Having blogged for more than five years–which, face it, is like twenty-five years in internet time–often I come up with a great idea for a post and then realize that I may have written about it already. If it’s something worth repeating, I put a new twist on it and present it to you again*, sort of like re-gifting, but better. And with that…
I received a card today from a friend we haven’t seen in a while, and when I opened it I was pleasantly surprised to see that every inch of the inside was covered in handwriting. It was a note describing how much she and her family enjoyed using my book on a recent family trip to Chicago. Here’s an excerpt:
“Just wanted to tell you that we got a copy of your Chicago sightseeing book and we used some of the suggestions recently. Kevin was home on break so we spent a couple days in Chicago. We started out by going to the Holocaust Museum in Skokie and then to Poochies for lunch before heading downtown. We checked out the museum at the Federal Reserve Bank…”
It went on, saying they had a great time finding things they all enjoyed.
Besides being a fantastic plug for my book (ahem, currently on sale on Amazon!) and a great example of what I had in mind regarding how families should use the book (choosing a combination of activities in one area), this was just a really lovely gesture, and it made my afternoon to know that she took a few minutes out of her busy day to write to me.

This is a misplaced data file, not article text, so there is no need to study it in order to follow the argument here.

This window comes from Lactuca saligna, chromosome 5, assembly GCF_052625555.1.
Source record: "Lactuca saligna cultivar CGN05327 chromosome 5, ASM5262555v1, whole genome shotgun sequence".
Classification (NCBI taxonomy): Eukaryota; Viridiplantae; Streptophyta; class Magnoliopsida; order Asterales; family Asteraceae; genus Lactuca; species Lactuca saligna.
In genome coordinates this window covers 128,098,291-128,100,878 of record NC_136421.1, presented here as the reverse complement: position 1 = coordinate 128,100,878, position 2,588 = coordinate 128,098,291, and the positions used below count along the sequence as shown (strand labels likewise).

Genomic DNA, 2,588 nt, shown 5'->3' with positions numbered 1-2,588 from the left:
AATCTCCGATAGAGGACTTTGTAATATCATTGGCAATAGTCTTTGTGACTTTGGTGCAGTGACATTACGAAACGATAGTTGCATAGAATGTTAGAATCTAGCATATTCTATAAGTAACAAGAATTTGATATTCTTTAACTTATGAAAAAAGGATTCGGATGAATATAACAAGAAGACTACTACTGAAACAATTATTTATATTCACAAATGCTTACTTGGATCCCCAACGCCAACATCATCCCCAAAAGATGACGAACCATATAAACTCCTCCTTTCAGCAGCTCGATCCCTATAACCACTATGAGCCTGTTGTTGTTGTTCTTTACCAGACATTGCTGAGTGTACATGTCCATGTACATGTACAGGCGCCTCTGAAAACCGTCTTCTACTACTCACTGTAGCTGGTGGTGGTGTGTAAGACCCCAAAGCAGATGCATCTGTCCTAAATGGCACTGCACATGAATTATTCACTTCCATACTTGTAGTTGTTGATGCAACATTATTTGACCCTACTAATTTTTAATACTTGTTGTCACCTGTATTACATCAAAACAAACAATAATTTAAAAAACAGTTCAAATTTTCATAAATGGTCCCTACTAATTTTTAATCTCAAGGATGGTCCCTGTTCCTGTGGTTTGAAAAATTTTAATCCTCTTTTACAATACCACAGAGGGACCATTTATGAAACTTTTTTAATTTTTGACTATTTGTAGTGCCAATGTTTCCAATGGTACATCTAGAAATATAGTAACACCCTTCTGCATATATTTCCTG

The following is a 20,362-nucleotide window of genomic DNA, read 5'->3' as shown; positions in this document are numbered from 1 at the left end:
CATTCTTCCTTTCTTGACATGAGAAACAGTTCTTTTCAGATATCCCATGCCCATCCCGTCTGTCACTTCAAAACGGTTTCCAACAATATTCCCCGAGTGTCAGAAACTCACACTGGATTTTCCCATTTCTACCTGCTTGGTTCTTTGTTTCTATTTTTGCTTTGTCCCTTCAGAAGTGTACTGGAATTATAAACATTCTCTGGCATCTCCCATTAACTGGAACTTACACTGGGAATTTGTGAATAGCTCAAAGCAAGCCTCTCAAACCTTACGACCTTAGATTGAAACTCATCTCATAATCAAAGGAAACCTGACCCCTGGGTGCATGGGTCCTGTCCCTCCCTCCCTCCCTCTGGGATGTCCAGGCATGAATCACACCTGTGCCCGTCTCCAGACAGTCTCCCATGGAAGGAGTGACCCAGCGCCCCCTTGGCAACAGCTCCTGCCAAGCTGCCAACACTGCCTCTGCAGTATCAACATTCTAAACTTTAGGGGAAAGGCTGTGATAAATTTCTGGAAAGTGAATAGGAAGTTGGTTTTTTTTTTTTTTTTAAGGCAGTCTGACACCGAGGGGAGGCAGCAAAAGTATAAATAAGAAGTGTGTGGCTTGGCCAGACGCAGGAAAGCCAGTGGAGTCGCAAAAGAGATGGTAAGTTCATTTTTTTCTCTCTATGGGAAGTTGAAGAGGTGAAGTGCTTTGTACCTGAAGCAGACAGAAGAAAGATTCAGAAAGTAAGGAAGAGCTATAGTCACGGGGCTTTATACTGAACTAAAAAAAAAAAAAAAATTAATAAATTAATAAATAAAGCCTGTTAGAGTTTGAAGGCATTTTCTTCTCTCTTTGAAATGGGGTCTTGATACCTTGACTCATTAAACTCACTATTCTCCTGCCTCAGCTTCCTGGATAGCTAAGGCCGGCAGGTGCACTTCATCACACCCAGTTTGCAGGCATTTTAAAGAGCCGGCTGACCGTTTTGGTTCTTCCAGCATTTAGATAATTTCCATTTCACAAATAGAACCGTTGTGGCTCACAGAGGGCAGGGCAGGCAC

Without a doubt, one of the things I hold most dear (besides my family) is time. Ask my friends; their heads will nearly fall off of their necks as they nod vigorously in agreement.
I’m a very scheduled person. When I plan out a day, I organize in minutes, not hours. I have been known to say things like, “I will call you back in about seven minutes.” Not five, not ten. Seven.
I don’t like wasting time, whether it’s mine or someone else’s. I run errands in the order that makes the most sense time-wise, and if I can multi-task to save time, well, that’s just the best.
When it comes to gifts, I love giving and receiving homemade things not only because of the creativity involved, but also because of the time spent out of like/love/whatever for (or from) that other person. It’s like a bonus gift.
So when someone takes a few minutes to write a heartfelt note to me, it makes my heart sing.
And then it makes me want to write a note of my own to someone else, so that’s what I did.
If you’ve got a couple of spare minutes–or better yet, if you can create a couple of spare minutes–why don’t you try it? You’re reading this on some kind of device, I bet, that you can also use to email or text someone else. You can make someone’s day in minutes. Go do that, and let me know in comments how it went.
*I have just given you the deep, dark secret of the most successful magazine writers, entertainment reporters, and reality show creators. You’re welcome.
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Is it true –like they say “time is money”? I don’t always think so.
I do miss seeing handwritten notes or letters.
Took your advice, texted my sister and ended up on the phone with her for hours. Definitely time well spent. Thanks!
I LOVE hand written notes. I need to send out more in the hopes that I may get one back. This summer I need to do a tour with your book 🙂
Oh gosh. I just had a wave a guilt for all the hand-written Thank You notes I owe people. On it. This post couldn’t have been better timed.